Could Mount Agung eruption be the VEI 5+ volcano that is overdue?

October 16, 2017

We have not had a VEI 5+ volcanic eruption for 26 years since the Mount Pinatubo eruption in 1991. In 2015, I pointed out that the probability of a VEI 5+ volcano eruption within 5 years was over 95%. The probability of a VEI 5+ eruption in the next two years must now be approaching 99%.

(see also The next VEI 5+ volcanic eruption is overdue).

It has been 24 26 years since the last VEI 5+ (Mount Pinatubo, 1991, VEI 6) occurred and the probability that a VEI 5+ volcanic eruption will occur within the next 5 years is now over 95%. There are around 10 – 14 VEI 5+ eruptions every hundred years and for the the last 300 years the time between eruptions has been as short as 1 year and as long as 23 years. The current gap could be the longest recorded in three centuries. There are, on average, 2 eruptions of intensity 6 every hundred years and so the probability that an eruption of VEI 6 could occur within 5 years is about 50% (current gap 24 years, average gap 50 years). That a supervolcanic eruption of VEI 7 or greater could occur within the next 5 years is less than 1%.

Mount Agung’s volcanic activity is now reaching levels which suggests that an eruption is “imminent”.

Volcano Agung in Bali is showing worrisome signs of a major eruption, writes German climate blogger Schneefan here. The highest level of activity with multiple tremor episodes were just recorded. You can monitor Agung via live cam and live seismogram.

The 3000-mter tall Agung has been at the highest warning level 4 since September 21.

Schneefan writes that the lava rise has started and that “an eruption can be expected at any time“.

So far some 140,000 people have been evacuated from the area of hazard, which extends up to 12 km from the volcano. Schneefan writes:

Yesterday ground activity by far exceeded the previous high level. Quakes have become more frequent and stronger, which indicates a stronger magma flow (see green in the histogram). Since October 13 there has been for the first time a “nonharmonic trembling (tremor), which can be seen in red at the top of the last two bars of the histogram.”

The colors of the columns in the bar chart from bottom to top stand for perceptible earthquakes (blue) low eartnhquakes (green) surface quakes (orange . Just recently red appeared, signifying non harmonic tremors.  The seismogram below shows what are at times longer period quakes: meaning magma is violently flowing in the volcano. Source:

Since yesterday the seismogram for AGUNG has been showing powerful rumbling (red).

The seismogram of AGUNG shows powerful tremors (level RED). The seismogram is updated every 3 minutes: Source: Seismogramm

Because Agung is located near the equator, a major eruption with ash flying up into the stratosphere would have short-term climatic impacts that could last a few years.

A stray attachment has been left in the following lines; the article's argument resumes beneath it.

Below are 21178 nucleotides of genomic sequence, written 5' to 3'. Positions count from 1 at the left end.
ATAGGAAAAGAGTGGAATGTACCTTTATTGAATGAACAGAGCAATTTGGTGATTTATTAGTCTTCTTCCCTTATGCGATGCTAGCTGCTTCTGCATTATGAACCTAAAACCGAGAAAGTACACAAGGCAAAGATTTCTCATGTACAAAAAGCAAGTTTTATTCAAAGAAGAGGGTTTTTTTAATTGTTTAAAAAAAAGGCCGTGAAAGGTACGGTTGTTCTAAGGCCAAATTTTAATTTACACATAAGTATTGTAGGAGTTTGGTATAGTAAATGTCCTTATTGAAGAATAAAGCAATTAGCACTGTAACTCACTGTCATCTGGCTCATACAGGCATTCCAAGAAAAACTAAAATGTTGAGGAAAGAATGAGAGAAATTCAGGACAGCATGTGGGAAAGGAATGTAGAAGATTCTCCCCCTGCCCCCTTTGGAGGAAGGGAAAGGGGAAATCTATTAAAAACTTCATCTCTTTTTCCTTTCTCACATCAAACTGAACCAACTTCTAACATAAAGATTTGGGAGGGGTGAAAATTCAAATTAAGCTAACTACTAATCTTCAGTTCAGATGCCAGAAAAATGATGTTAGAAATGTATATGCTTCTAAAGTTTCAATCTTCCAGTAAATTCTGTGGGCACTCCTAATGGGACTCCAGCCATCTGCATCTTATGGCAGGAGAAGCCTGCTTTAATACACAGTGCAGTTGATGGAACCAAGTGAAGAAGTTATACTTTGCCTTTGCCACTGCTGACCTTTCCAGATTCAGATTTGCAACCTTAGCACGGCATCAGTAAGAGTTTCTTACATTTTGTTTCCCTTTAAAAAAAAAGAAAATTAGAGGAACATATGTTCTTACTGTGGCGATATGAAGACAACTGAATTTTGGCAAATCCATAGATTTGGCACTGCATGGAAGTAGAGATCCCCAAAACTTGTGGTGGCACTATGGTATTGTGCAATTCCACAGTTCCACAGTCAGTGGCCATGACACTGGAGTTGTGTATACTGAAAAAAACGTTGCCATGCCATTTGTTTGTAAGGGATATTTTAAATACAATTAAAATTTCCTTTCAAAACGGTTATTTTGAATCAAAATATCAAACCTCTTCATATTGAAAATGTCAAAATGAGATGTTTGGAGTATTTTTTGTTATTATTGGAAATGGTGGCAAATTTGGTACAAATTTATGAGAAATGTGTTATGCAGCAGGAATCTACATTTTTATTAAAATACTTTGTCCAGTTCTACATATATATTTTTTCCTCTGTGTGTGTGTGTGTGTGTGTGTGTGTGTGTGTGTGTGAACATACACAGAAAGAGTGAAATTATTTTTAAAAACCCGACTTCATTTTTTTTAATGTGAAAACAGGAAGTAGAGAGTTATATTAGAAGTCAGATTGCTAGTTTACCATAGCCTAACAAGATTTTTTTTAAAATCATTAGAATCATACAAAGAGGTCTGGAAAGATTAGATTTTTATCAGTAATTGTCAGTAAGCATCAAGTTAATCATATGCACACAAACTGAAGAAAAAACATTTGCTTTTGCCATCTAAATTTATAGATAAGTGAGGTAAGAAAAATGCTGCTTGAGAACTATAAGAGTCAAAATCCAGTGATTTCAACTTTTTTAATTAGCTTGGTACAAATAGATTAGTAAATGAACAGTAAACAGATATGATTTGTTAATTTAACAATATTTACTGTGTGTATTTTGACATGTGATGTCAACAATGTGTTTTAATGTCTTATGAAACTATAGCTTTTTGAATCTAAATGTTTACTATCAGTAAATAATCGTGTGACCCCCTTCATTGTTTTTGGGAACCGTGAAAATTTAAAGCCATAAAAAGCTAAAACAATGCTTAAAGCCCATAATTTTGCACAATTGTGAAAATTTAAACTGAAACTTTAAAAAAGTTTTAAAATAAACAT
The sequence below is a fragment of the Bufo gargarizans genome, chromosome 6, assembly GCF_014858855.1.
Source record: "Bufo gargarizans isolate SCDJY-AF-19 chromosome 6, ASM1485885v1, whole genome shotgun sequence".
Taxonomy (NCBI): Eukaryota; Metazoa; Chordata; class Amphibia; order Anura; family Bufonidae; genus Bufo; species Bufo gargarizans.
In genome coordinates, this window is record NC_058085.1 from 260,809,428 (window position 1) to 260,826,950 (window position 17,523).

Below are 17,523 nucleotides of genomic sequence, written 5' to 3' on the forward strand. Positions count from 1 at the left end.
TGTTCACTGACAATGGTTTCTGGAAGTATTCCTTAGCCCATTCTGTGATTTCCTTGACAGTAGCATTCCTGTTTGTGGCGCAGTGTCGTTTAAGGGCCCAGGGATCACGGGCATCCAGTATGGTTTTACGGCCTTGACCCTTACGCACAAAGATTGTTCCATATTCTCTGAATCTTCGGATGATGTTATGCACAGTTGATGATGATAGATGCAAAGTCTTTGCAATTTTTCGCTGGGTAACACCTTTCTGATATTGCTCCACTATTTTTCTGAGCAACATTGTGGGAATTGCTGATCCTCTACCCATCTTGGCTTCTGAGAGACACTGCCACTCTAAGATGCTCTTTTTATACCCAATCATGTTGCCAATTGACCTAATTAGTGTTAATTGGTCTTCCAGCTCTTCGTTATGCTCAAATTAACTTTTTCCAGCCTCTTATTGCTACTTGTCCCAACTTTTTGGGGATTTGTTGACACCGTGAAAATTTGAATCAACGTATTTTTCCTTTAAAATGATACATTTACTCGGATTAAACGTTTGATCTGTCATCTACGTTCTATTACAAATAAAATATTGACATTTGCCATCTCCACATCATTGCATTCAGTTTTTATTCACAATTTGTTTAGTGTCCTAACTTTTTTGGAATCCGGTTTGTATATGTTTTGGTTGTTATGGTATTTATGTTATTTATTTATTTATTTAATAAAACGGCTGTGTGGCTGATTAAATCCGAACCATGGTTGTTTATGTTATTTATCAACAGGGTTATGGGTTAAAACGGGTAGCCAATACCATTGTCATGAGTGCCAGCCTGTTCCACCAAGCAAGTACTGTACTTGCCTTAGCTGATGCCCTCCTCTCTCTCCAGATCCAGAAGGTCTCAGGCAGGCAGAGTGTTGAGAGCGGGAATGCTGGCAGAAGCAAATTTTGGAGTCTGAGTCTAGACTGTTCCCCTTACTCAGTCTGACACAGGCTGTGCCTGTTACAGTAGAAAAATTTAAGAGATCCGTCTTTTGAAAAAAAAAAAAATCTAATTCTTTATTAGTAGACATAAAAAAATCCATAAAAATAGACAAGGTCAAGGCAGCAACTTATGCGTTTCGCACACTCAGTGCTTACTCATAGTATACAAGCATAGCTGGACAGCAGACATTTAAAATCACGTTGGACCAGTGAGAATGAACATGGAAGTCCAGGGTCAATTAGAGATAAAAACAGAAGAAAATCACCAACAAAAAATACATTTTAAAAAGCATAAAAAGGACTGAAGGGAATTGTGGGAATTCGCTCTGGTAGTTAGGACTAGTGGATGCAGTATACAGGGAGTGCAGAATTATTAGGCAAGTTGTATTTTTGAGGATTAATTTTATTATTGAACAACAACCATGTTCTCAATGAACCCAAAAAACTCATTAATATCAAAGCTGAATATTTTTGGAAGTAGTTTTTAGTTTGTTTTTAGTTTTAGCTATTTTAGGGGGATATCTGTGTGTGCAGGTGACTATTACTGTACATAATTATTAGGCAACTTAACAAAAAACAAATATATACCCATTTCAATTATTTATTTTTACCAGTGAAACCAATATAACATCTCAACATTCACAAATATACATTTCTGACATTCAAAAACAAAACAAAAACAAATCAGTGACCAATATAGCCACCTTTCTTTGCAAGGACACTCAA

Agung last erupted in 1963 with an explosivity index of VEI 5, sending a plume of ash some 25 km into the atmosphere before leading to a cooling of 0.5°C. The eruption of Pinatubo in the Philippines in 1991 led to a global cooling of 0.5°C.




October 8, 2017

A little irritated today by some stupid behaviour.


Fresh water is globally abundant but often locally mismanaged

October 7, 2017


There is no global water shortage. In many places, the scarcity that exists is caused by bad local planning and inadequate storage and distribution, but there is no global shortage. Variable climate and weather and “natural” catastrophes are often blamed, but wherever scarcity is experienced, it is a lack of planning and/or unbridled expansion and/or a profligate use of available resources which is the real cause.

Abundance or scarcity

Alarmist organisations tend to paint a bleak future:

WWF: Only 3% of the world’s water is fresh water, and two-thirds of that is tucked away in frozen glaciers or otherwise unavailable for our use. As a result, some 1.1 billion people worldwide lack access to water, and a total of 2.7 billion find water scarce for at least one month of the year.

This is a false picture. Just one third of the “3% of the world’s water” is actually equivalent to over one million years of water at current utilisation levels. The amount of global fresh water is not a cause of any scarcity.

More importantly, what they fail to mention is that all human activities use just 0.01% (one ten thousandth) of the annual precipitation just over land. It is not that scarcities don’t exist but they exist mainly because of inadequate planning, mismanagement, incompetence and plain stupidity among those affected. Local resources are grossly overstretched or adequate storage is not planned for by the societies affected. Urban areas expand without planning and exhaust the easily accessible ground water resources available. Rainwater is not harnessed locally. Distribution is ignored. Rivers are polluted upstream. Ignoring common sense has consequences. Often this rank stupidity is at the local community or national government level. The problems are local and the solutions are local. It is easier for local bodies to demand some all encompassing solutions to their problems. But this is a red herring to divert responsibility away from the local incompetence.

Water scarcities are much more due to the local non-application of intelligence than any global or climate or weather events.

Water on Earth